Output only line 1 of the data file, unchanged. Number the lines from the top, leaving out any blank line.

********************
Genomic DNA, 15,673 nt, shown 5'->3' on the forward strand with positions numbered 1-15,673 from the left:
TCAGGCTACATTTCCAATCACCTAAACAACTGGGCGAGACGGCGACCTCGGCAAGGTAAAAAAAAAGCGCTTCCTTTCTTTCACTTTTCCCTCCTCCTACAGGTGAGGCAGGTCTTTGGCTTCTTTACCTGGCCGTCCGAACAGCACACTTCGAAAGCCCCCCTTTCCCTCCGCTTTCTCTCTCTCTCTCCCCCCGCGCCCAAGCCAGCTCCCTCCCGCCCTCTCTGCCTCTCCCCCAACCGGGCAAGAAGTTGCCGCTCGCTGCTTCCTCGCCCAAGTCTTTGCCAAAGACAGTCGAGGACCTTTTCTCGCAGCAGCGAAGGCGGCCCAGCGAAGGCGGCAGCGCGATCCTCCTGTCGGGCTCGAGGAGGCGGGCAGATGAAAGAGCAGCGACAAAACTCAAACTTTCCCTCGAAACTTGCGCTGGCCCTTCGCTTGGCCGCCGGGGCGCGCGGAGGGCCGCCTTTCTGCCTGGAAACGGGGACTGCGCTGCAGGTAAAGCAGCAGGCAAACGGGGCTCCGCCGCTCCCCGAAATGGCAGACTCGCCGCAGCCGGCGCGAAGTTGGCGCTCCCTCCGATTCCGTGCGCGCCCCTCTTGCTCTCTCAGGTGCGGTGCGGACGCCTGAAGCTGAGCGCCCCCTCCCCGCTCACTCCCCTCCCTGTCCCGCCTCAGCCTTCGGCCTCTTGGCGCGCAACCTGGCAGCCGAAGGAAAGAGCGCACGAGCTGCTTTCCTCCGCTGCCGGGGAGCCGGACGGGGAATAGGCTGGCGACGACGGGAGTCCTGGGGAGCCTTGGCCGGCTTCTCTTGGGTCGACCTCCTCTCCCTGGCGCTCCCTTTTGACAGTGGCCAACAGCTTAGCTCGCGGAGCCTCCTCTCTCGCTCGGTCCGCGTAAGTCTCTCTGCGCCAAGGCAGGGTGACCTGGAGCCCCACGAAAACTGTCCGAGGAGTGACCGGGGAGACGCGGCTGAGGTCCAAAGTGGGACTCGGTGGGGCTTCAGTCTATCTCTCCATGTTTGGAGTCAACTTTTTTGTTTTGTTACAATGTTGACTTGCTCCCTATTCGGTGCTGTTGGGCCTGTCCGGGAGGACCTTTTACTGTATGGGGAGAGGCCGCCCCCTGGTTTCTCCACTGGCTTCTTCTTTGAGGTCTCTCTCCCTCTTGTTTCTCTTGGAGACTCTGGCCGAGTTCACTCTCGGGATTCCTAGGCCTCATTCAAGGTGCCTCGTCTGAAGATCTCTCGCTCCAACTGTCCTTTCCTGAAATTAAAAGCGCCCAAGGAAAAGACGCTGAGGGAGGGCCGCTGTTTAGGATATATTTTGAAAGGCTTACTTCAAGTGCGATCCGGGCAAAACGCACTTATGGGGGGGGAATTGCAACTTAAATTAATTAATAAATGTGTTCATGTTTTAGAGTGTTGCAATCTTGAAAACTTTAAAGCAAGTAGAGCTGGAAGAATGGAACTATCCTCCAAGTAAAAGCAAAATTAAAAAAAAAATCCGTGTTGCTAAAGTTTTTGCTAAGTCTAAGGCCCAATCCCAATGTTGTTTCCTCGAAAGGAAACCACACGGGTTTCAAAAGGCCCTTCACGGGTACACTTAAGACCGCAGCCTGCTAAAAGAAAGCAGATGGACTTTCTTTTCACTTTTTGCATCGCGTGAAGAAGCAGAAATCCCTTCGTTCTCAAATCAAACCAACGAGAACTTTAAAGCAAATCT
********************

Genomic DNA, 15,673 nt, shown 5'->3' on the forward strand with positions numbered 1-15,673 from the left: